Langley considers loan opportunity to fund infrastructure projects

The low interest loan would fund the Langley Infrastructure Project, which is $3.5 million short.

The City of Langley is eyeing an opportunity to accept a low interest loan through the Public Works Board that would help fund the Langley Infrastructure Project, which comprises 14 individual projects that would improve the city’s drinking water, storm water and sewer systems.

Public Works Director Randi Perry applied for the loan on July 7, 2023. On Sept. 8, the list of awards was published, revealing that Langley’s application scored 84.5 points, being the 20th of 61 applicants to be awarded funding out of a total of 85 projects.

The loan would be repaid in 20 years at a 1.72% interest rate. According to City Administrator Mark Rentfrow, it’s a remarkably low rate.

“That is far and away better than any commercial interest rate,” he said in an interview.

The first year is interest only payment, meaning the city won’t have to pay the principal until the second year. The city also wouldn’t have to spend all of the money, as it can look for other grant opportunities. It is possible to spend a part of the funds and “de-obligate” the remaining funds back to the Public Works Board.

Additionally, there are incentives that would further decrease that interest rate. If the project is completed in three years, the interest rate will drop by 0.5%. If it takes four years, the rate drops by 0.25%.

The project’s budget is $3.5 million short of the amount necessary for the construction part of the plan. So far, the project has been allocated $4 million from the Water Utility Management Bond, which passed with 80% supporting votes, and a $3 million grant from the Island County Rural Economic Development Funds. According to Perry, the grant only pays for design costs and the installation of a sewer extension in the Furman Firs neighborhood.

The design of the project is 90% complete. At 100%, the project is ready for the bidding phase.

One of the requirements to receive the loan is for the city to have an up-to-date comprehensive plan, development regulations and critical areas regulations. While the critical areas update is due in June 2025, the city won’t qualify for the loan unless it updates the ordinance by the January 2024 deadline to accept the loan award.

Langley last updated its comprehensive plan in 2018 but did not have the time to include a review and update of the critical areas ordinance. Though the Community Planning Department had planned to do that in 2022, it was unable to as there was more work to do than expected. Furthermore, the state has released new guidance for the protection of streams which must be incorporated in the city’s critical areas ordinance, according to a memo presented to the council during a meeting Sept. 18.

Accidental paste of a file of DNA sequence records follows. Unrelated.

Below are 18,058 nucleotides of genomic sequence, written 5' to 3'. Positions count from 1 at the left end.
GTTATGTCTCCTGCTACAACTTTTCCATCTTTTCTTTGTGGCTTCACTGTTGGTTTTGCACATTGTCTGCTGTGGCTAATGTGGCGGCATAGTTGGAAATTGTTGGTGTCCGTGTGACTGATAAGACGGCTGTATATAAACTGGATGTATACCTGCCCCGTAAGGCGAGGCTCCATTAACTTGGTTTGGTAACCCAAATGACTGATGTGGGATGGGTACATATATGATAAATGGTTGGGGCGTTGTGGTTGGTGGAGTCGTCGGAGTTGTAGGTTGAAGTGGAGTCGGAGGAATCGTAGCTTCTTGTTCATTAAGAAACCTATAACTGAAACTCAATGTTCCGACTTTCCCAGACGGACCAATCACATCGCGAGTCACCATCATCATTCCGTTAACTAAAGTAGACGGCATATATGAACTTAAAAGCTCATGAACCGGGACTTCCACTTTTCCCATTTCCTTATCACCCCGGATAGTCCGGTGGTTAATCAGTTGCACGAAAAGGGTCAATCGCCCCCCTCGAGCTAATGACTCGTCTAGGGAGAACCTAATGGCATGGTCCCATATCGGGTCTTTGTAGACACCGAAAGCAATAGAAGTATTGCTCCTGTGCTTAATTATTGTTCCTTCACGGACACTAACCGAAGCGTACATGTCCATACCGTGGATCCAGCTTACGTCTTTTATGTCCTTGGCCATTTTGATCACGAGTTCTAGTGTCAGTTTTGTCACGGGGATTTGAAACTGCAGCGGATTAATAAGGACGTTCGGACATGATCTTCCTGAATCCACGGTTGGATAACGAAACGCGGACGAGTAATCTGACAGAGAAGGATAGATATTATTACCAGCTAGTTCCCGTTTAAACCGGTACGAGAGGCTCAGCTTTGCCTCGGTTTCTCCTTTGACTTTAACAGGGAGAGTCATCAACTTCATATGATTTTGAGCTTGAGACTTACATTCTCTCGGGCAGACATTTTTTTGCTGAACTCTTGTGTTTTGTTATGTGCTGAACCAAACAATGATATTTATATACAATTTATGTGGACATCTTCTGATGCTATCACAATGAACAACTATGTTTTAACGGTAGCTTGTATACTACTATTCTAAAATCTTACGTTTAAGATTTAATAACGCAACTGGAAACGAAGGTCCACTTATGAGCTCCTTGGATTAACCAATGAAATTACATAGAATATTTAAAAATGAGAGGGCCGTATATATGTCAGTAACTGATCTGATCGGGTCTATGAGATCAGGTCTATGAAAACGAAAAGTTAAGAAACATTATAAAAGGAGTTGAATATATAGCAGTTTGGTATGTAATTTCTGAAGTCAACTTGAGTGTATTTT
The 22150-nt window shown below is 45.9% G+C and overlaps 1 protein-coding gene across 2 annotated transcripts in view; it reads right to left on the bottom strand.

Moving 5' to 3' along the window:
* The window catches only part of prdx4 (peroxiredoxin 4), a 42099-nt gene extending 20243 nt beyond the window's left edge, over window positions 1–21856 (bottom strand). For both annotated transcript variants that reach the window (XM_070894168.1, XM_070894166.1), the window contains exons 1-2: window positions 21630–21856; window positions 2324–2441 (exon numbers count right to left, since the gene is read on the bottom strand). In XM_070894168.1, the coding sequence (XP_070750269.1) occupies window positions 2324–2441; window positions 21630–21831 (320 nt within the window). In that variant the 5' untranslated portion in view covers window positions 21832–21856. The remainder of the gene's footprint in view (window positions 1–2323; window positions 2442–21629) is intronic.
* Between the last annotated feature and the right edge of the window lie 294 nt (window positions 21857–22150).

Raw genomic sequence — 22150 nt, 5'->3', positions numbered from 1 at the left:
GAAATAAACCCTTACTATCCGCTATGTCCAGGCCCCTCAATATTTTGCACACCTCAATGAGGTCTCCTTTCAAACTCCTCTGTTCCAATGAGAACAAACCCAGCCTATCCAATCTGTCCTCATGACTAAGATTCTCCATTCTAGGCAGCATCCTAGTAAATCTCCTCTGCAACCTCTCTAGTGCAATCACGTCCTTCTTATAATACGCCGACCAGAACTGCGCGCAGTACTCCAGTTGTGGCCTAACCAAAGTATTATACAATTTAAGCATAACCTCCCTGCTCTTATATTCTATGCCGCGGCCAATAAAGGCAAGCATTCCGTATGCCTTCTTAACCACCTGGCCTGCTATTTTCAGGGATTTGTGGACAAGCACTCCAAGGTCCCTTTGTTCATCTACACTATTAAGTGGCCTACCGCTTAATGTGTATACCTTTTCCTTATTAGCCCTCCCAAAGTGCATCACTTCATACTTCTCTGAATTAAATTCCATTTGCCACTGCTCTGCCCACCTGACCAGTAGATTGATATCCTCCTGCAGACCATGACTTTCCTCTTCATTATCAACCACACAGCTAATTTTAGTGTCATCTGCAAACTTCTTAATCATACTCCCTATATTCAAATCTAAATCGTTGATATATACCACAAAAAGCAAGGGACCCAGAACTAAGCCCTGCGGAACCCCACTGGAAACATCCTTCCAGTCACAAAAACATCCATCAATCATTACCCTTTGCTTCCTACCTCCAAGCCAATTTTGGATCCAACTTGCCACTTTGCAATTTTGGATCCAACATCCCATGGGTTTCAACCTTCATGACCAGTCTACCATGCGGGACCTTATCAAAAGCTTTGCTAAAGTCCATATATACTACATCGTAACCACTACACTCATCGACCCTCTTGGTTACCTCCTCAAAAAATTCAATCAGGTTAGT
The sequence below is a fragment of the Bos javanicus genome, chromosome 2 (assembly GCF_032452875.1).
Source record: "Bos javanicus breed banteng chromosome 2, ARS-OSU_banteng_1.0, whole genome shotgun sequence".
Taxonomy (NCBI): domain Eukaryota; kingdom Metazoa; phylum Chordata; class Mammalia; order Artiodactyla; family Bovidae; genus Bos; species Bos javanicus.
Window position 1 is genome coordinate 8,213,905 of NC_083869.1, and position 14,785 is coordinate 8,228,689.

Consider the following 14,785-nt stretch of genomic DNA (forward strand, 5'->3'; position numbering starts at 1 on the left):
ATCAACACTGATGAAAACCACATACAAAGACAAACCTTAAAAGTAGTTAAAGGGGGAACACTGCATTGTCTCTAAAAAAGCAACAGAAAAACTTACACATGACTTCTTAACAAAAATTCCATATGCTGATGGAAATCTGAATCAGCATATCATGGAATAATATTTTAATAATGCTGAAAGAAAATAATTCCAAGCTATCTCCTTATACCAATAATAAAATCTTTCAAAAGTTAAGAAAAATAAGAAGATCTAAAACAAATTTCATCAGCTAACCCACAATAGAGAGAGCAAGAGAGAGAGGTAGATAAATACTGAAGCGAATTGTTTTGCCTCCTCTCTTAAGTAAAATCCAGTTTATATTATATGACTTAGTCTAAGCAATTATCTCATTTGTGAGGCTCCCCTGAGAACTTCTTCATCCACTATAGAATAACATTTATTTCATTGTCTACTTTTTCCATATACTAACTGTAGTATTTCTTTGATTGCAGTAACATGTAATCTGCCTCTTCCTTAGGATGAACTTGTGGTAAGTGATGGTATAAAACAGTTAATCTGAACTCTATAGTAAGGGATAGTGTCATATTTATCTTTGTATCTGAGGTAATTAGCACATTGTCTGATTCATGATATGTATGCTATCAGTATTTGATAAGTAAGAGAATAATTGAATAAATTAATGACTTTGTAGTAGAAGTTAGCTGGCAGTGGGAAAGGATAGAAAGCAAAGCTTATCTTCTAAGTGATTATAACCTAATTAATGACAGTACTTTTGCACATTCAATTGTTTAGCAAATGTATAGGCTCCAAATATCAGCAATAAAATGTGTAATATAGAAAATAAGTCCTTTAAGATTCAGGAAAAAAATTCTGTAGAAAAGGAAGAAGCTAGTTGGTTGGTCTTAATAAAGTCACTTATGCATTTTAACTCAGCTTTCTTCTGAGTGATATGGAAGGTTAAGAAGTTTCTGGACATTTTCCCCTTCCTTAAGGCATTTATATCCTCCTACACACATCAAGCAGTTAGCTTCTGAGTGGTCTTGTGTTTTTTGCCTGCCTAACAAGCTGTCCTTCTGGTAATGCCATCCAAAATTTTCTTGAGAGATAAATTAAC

Perry also said that the other criteria to obtain the grant is income eligibility, so planning and public works are in the process of developing the Community Development Block Grant Survey to determine income eligibility.

During the meeting, Mayor Scott Chaplin said the city needs to figure out how to pay back the loan, an issue that Councilmember Gail Fleming found concerning, though she said she would like to see more information before making a decision. Councilmember Thomas Gill shared a similar opinion.

“I don’t think there’s any way without a major change to the way the city operates that we can hope to repay this in any sort of reasonable timeframe,” he said.

Councilmember Rhonda Salerno said there needs to be public outreach before they take a loan.

“I’m not sure that our public wants us to go into debt for 20 years when we’re going to need to use these loans when it comes to our sewer treatment facility,” she said. “There is plenty of money … in the bipartisan infrastructure bill to cover these costs and we haven’t spent any time on that.”

Councilmember Harolynne Bobis said she is worried that they might miss this opportunity. To Perry, further postponing infrastructure work is a risk.

“All of the things that are in this project need to be done and have been deferred for many years,” she said. “We’ve already kicked the can quite a bit down the road and we are definitely feeling the effects of it.”

Additionally, if construction is not completed by Dec. 31, 2024, the city will have to repay the county grant funds, Perry wrote.

The council will further discuss this topic at a later meeting.